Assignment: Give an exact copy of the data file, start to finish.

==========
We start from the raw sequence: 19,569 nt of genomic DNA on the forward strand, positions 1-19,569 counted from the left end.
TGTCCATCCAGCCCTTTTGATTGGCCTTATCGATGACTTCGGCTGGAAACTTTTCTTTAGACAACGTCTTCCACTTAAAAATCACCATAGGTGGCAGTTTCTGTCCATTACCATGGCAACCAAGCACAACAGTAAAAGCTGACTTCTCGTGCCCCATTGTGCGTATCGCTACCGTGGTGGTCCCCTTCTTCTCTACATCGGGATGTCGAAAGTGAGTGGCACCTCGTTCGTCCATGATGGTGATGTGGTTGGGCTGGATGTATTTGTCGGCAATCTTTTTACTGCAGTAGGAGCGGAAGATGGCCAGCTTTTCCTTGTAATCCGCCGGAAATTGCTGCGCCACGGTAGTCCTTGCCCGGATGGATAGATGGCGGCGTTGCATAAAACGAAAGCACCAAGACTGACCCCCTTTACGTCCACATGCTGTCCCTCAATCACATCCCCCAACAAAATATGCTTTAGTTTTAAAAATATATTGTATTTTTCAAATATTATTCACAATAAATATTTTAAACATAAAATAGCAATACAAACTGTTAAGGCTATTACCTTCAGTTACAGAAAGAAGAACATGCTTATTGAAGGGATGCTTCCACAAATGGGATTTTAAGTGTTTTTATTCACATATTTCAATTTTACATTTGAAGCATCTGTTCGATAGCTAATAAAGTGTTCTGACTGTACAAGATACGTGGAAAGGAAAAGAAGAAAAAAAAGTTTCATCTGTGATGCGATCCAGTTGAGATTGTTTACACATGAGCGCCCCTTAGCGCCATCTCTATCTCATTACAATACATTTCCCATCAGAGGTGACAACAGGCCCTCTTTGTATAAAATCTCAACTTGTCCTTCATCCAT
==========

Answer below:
We start from the raw sequence: 19,569 nt of genomic DNA on the forward strand, positions 1-19,569 counted from the left end.
TGTCCATCCAGCCCTTTTGATTGGCCTTATCGATGACTTCGGCTGGAAACTTTTCTTTAGACAACGTCTTCCACTTAAAAATCACCATAGGTGGCAGTTTCTGTCCATTACCATGGCAACCAAGCACAACAGTAAAAGCTGACTTCTCGTGCCCCATTGTGCGTATCGCTACCGTGGTGGTCCCCTTCTTCTCTACATCGGGATGTCGAAAGTGAGTGGCACCTCGTTCGTCCATGATGGTGATGTGGTTGGGCTGGATGTATTTGTCGGCAATCTTTTTACTGCAGTAGGAGCGGAAGATGGCCAGCTTTTCCTTGTAATCCGCCGGAAATTGCTGCGCCACGGTAGTCCTTGCCCGGATGGATAGATGGCGGCGTTGCATAAAACGAAAGCACCAAGACTGACCCCCTTTACGTCCACATGCTGTCCCTCAATCACATCCCCCAACAAAATATGCTTTAGTTTTAAAAATATATTGTATTTTTCAAATATTATTCACAATAAATATTTTAAACATAAAATAGCAATACAAACTGTTAAGGCTATTACCTTCAGTTACAGAAAGAAGAACATGCTTATTGAAGGGATGCTTCCACAAATGGGATTTTAAGTGTTTTTATTCACATATTTCAATTTTACATTTGAAGCATCTGTTCGATAGCTAATAAAGTGTTCTGACTGTACAAGATACGTGGAAAGGAAAAGAAGAAAAAAAAGTTTCATCTGTGATGCGATCCAGTTGAGATTGTTTACACATGAGCGCCCCTTAGCGCCATCTCTATCTCATTACAATACATTTCCCATCAGAGGTGACAACAGGCCCTCTTTGTATAAAATCTCAACTTGTCCTTCATCCAT